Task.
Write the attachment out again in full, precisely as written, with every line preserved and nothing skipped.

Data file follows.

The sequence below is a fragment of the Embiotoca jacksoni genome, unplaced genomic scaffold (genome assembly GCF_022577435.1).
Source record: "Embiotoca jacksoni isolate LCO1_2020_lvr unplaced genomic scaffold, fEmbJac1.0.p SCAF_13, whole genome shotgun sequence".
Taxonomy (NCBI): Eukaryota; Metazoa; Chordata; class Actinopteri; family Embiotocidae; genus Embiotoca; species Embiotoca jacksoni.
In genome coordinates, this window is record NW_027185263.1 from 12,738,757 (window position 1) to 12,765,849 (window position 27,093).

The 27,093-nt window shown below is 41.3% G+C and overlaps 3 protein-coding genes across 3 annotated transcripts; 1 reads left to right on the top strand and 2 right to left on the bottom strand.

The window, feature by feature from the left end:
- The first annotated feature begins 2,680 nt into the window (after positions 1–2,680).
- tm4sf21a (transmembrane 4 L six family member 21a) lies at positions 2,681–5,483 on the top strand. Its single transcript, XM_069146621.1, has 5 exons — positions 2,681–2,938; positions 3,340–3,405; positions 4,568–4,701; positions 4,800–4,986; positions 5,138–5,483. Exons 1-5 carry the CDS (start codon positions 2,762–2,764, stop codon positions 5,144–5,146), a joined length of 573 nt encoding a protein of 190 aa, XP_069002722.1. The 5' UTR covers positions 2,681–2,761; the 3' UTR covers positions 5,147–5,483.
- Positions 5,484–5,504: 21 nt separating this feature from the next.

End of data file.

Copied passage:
The sequence below is a fragment of the Embiotoca jacksoni genome, unplaced genomic scaffold (genome assembly GCF_022577435.1).
Source record: "Embiotoca jacksoni isolate LCO1_2020_lvr unplaced genomic scaffold, fEmbJac1.0.p SCAF_13, whole genome shotgun sequence".
Taxonomy (NCBI): Eukaryota; Metazoa; Chordata; class Actinopteri; family Embiotocidae; genus Embiotoca; species Embiotoca jacksoni.
In genome coordinates, this window is record NW_027185263.1 from 12,738,757 (window position 1) to 12,765,849 (window position 27,093).

The 27,093-nt window shown below is 41.3% G+C and overlaps 3 protein-coding genes across 3 annotated transcripts; 1 reads left to right on the top strand and 2 right to left on the bottom strand.

The window, feature by feature from the left end:
- The first annotated feature begins 2,680 nt into the window (after positions 1–2,680).
- tm4sf21a (transmembrane 4 L six family member 21a) lies at positions 2,681–5,483 on the top strand. Its single transcript, XM_069146621.1, has 5 exons — positions 2,681–2,938; positions 3,340–3,405; positions 4,568–4,701; positions 4,800–4,986; positions 5,138–5,483. Exons 1-5 carry the CDS (start codon positions 2,762–2,764, stop codon positions 5,144–5,146), a joined length of 573 nt encoding a protein of 190 aa, XP_069002722.1. The 5' UTR covers positions 2,681–2,761; the 3' UTR covers positions 5,147–5,483.
- Positions 5,484–5,504: 21 nt separating this feature from the next.